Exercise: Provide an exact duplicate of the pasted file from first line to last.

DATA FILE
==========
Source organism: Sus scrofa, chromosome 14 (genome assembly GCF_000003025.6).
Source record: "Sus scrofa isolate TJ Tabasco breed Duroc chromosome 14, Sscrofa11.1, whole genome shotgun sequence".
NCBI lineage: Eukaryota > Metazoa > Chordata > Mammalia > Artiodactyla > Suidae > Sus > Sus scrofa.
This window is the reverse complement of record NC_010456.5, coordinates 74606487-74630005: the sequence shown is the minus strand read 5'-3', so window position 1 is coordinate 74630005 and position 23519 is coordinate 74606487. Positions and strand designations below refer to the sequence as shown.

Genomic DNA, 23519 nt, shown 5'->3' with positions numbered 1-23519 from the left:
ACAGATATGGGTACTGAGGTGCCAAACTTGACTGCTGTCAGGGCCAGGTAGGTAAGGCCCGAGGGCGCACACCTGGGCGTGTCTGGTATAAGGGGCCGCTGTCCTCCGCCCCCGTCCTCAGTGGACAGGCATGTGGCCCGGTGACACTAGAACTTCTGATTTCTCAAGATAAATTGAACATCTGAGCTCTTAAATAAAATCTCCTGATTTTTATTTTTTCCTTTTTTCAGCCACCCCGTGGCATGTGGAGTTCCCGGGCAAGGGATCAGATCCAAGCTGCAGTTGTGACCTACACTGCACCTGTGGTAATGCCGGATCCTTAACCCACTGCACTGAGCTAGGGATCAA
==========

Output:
Source organism: Sus scrofa, chromosome 14 (genome assembly GCF_000003025.6).
Source record: "Sus scrofa isolate TJ Tabasco breed Duroc chromosome 14, Sscrofa11.1, whole genome shotgun sequence".
NCBI lineage: Eukaryota > Metazoa > Chordata > Mammalia > Artiodactyla > Suidae > Sus > Sus scrofa.
This window is the reverse complement of record NC_010456.5, coordinates 74606487-74630005: the sequence shown is the minus strand read 5'-3', so window position 1 is coordinate 74630005 and position 23519 is coordinate 74606487. Positions and strand designations below refer to the sequence as shown.

Genomic DNA, 23519 nt, shown 5'->3' with positions numbered 1-23519 from the left:
ACAGATATGGGTACTGAGGTGCCAAACTTGACTGCTGTCAGGGCCAGGTAGGTAAGGCCCGAGGGCGCACACCTGGGCGTGTCTGGTATAAGGGGCCGCTGTCCTCCGCCCCCGTCCTCAGTGGACAGGCATGTGGCCCGGTGACACTAGAACTTCTGATTTCTCAAGATAAATTGAACATCTGAGCTCTTAAATAAAATCTCCTGATTTTTATTTTTTCCTTTTTTCAGCCACCCCGTGGCATGTGGAGTTCCCGGGCAAGGGATCAGATCCAAGCTGCAGTTGTGACCTACACTGCACCTGTGGTAATGCCGGATCCTTAACCCACTGCACTGAGCTAGGGATCAA